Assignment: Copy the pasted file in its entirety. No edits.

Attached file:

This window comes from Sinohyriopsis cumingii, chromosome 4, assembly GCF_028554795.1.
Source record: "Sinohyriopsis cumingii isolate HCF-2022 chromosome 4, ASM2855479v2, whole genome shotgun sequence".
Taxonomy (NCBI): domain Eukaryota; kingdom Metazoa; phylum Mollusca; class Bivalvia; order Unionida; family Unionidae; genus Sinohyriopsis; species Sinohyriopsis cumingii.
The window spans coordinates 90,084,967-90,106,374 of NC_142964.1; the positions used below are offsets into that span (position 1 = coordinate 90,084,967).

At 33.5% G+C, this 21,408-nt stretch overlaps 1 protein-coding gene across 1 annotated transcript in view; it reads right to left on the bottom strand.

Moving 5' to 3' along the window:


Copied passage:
This window comes from Sinohyriopsis cumingii, chromosome 4, assembly GCF_028554795.1.
Source record: "Sinohyriopsis cumingii isolate HCF-2022 chromosome 4, ASM2855479v2, whole genome shotgun sequence".
Taxonomy (NCBI): domain Eukaryota; kingdom Metazoa; phylum Mollusca; class Bivalvia; order Unionida; family Unionidae; genus Sinohyriopsis; species Sinohyriopsis cumingii.
The window spans coordinates 90,084,967-90,106,374 of NC_142964.1; the positions used below are offsets into that span (position 1 = coordinate 90,084,967).

At 33.5% G+C, this 21,408-nt stretch overlaps 1 protein-coding gene across 1 annotated transcript in view; it reads right to left on the bottom strand.

Moving 5' to 3' along the window: